A poem by Imogen Forster

 
Dancer
after ‘Girl Ballerina’ by Yinka Shonibare

I am buttoned, tailored, piped,
the tight fit of the colonist’s clothes
round my slim child’s waist.
Net and frills, my costume’s
a good girl’s party dress.
Am I a welcome guest
or a blackface clown?
I give nothing away.
I am a dancer’s body
in little cotton shoes.

I am a sister to Marie, the wax
and bronze work of M Degas,
shiny, moulded on a framework
of metal pipes and paintbrushes.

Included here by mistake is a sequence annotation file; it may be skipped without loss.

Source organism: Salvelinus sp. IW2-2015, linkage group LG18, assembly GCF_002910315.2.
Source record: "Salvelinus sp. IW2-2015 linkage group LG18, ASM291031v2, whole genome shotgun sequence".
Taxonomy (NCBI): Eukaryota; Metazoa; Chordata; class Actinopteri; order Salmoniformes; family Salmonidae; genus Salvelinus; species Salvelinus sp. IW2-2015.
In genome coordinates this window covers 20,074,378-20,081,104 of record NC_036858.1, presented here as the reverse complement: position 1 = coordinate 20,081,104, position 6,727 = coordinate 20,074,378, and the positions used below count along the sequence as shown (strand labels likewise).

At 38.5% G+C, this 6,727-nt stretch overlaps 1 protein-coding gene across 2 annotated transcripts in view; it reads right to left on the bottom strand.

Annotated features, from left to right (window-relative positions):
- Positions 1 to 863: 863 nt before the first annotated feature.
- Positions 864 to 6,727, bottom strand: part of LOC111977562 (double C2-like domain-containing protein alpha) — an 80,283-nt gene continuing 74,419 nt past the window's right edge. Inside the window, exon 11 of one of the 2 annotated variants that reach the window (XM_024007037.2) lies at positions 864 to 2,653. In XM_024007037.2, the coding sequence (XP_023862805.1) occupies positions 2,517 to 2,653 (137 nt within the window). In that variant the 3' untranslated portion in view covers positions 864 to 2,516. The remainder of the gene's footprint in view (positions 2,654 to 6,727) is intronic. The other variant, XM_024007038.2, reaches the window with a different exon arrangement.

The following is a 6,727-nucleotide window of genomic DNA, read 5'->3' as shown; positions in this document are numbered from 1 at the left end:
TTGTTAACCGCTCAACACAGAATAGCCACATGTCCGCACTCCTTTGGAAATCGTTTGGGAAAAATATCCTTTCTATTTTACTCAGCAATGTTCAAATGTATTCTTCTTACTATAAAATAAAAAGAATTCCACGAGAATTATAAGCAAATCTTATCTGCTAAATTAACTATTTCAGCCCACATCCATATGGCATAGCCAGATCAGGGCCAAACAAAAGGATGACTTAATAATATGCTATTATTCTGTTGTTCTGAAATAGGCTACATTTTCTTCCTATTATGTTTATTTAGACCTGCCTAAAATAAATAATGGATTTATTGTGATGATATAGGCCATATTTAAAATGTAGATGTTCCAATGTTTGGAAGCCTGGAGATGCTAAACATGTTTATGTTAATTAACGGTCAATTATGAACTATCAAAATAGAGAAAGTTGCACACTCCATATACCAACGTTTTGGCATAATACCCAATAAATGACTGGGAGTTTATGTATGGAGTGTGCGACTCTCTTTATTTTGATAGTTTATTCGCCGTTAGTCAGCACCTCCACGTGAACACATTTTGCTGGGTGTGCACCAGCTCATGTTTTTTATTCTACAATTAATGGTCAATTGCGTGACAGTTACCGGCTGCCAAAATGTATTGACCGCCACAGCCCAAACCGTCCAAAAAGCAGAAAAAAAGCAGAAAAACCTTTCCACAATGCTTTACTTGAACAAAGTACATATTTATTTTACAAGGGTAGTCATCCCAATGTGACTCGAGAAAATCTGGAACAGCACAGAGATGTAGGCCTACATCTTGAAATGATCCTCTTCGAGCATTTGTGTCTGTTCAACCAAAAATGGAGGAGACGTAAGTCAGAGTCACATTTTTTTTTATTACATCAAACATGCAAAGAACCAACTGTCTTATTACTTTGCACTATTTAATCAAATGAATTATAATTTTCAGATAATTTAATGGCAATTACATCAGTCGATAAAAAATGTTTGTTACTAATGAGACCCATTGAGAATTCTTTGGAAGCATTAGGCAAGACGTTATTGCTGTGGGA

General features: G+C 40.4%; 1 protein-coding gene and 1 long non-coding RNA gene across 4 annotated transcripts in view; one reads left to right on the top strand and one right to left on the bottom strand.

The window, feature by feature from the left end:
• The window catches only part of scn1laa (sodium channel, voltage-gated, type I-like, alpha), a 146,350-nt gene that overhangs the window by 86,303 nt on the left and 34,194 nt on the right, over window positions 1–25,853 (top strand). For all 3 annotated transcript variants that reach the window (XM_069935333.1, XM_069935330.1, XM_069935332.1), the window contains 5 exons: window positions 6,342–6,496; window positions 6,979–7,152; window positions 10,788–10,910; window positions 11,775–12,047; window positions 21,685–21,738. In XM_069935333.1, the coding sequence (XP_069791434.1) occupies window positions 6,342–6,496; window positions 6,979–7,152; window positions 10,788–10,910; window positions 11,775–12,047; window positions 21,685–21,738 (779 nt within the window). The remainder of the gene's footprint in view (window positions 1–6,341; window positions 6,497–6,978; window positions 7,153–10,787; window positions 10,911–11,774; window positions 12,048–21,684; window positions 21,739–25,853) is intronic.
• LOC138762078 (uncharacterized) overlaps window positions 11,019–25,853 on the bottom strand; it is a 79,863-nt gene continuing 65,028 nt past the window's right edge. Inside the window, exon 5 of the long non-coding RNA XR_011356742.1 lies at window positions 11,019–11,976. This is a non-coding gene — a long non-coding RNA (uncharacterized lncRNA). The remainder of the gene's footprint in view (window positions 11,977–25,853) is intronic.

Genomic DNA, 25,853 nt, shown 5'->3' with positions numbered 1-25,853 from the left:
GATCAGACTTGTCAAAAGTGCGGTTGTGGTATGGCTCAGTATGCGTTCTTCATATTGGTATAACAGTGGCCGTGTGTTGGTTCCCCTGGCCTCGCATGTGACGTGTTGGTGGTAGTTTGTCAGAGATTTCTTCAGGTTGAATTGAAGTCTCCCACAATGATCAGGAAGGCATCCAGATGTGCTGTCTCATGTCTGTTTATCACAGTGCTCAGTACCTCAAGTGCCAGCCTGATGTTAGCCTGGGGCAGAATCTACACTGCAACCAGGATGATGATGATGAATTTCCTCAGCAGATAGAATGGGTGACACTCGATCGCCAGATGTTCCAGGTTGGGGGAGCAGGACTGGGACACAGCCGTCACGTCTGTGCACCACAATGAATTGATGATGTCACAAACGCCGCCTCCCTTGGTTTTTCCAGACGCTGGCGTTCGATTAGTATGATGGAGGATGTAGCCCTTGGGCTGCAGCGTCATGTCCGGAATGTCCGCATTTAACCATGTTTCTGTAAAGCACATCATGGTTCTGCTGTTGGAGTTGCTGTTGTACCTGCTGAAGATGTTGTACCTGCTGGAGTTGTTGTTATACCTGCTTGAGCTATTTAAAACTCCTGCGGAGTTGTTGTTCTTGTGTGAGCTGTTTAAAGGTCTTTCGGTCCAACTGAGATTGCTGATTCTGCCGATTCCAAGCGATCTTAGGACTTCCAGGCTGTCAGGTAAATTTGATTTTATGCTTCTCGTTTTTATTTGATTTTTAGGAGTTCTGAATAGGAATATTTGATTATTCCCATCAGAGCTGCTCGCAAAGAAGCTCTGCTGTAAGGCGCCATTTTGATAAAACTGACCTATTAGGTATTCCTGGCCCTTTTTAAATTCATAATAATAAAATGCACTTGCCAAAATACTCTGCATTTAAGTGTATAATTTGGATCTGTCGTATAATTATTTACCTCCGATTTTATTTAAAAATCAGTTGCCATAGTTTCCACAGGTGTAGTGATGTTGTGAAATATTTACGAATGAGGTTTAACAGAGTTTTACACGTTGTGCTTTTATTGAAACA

Called a monkey, an Aztec,
a medical specimen,
the flower of depravity.
I am ten, to her fourteen, and so,
you could say, innocent.

My neat bodice in these
East India batiks, the bright
stuff of conquest, traded
from Batavia to Benin (our own
weavers long gone) and now
spread out on London stalls,
my Brixton market wardrobe.
My new flags, my hopeful anthems.

My foot extended,
my hands behind my back,
finger on the trigger,
I hold my position.
I cannot speak, but am.
 
(an image of the sculpture Girl Ballerina by Yinka Shonibare MBE here)
 
Imogen Forster is a translator in her working hours, but is giving more and more of them to poetry. She avidly attends workshops, steals ideas and gives them away, and buys far too many books for her own good. @ForsterImogen